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If on a Winter’s Night a Traveller


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If on a Winter’s Night a Traveller (Se una notte d’inverno un viaggiatore) Italo Calvino – 1979

This book is about a reader trying to read a book called If on a winter's night a traveler. The first chapter and every odd numbered chapter are in second person, and tell the reader what they are doing to get ready to read the next chapter. The even numbered chapters are all single chapters from whichever book the reader is trying to read.
This is a really weird book. You don't know whether you are reading it or are on the lookout for a book the author is looking for. You don't know whether it's a book, a novel, some letters, the story of one person or two, or more? You really don't know where you're going and after a while you don't even know where you are coming from.

 

But it's a lot of fun. I don't remember the last time reading a book that questioned my ability to understand a book as much as this one and gave me so much pleasure.

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I started this but couldn't decide whether it was a wonderfully written book about reading and books, or maybe just too...pretentious, maybe is the word.

 

I didn't get far into it but might give it anotehr go. I didn't realise the bok was structured that way. I was worried the book would carry on in the same style as the first few chapters which is the reason I didn't carry on with it.

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I started this but couldn't decide whether it was a wonderfully written book about reading and books, or maybe just too...pretentious, maybe is the word.

 

I think it unfair to label anything pretentious because you didn't get it. Fair enough, but others did and continue to do so. I would strongly encourage you to read if on a winter's night a traveler again and appreciate it as a novel about reading, about the reading process, and about the reader.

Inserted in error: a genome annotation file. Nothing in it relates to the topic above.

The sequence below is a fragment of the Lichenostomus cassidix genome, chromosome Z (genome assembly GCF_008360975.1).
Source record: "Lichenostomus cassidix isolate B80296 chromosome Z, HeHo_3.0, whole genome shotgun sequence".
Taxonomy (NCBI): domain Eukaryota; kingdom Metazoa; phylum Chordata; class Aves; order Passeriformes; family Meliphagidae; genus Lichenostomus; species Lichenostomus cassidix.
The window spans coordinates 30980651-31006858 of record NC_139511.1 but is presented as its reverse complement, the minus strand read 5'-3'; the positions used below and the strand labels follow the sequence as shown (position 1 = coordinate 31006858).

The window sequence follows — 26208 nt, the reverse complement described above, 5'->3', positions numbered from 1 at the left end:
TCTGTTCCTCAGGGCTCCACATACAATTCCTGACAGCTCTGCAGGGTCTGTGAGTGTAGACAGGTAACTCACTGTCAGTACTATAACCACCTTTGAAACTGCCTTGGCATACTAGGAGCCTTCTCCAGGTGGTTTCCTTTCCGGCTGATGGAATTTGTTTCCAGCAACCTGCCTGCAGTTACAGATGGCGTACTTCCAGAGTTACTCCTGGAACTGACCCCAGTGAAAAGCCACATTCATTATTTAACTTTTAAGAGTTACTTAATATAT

Calvino's work was postmodern throughout and one only has to look at the art in other works such as the musings in Mr. Palomar, the descriptions of myriad cities in Invisible Cities, or the stories inspired by tarot cards in The Castle Of Crossed Destinies.

 

 

I was worried the book would carry on in the same style as the first few chapters which is the reason I didn't carry on with it.

 

Spoiler, for Adrian:

 

What you have to remember is that a great deal of the chapters you read are from completely different books. They are written in different styles, supposedly by different authors. It's the journey between these pages that is fascinating and, when the book comes to an end, you will look back on all that's gone befoe and smile at just how good it actually all was. So very good.

 

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I would strongly encourage you to read if on a winter's night a traveler again and appreciate it as a novel about reading, about the reading process, and about the reader.
Yes, Stewart, that's exactly how I saw it. As I mentioned before, it's very hard to describe and it's strange to read (though not in a difficult way, I thought, just strangely weird) but it certainly is a very, very interesting read.
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I think it unfair to label anything pretentious because you didn't get it. Fair enough, but others did and continue to do so. I would strongly encourage you to read if on a winter's night a traveler again and appreciate it as a novel about reading, about the reading process, and about the reader.

 

Calvino's work was postmodern throughout and one only has to look at the art in other works such as the musings in Mr. Palomar, the descriptions of myriad cities in Invisible Cities, or the stories inspired by tarot cards in The Castle Of Crossed Destinies.

I just noticed that I did surround the "pretentious" with two maybes as I wasn't sure it was the right word I wanted. It's not that I didn't get it (I was aware beforehand it was a postmodern look at readers and reading and books and such) I just didn't enjoy it enough to make me want to read more.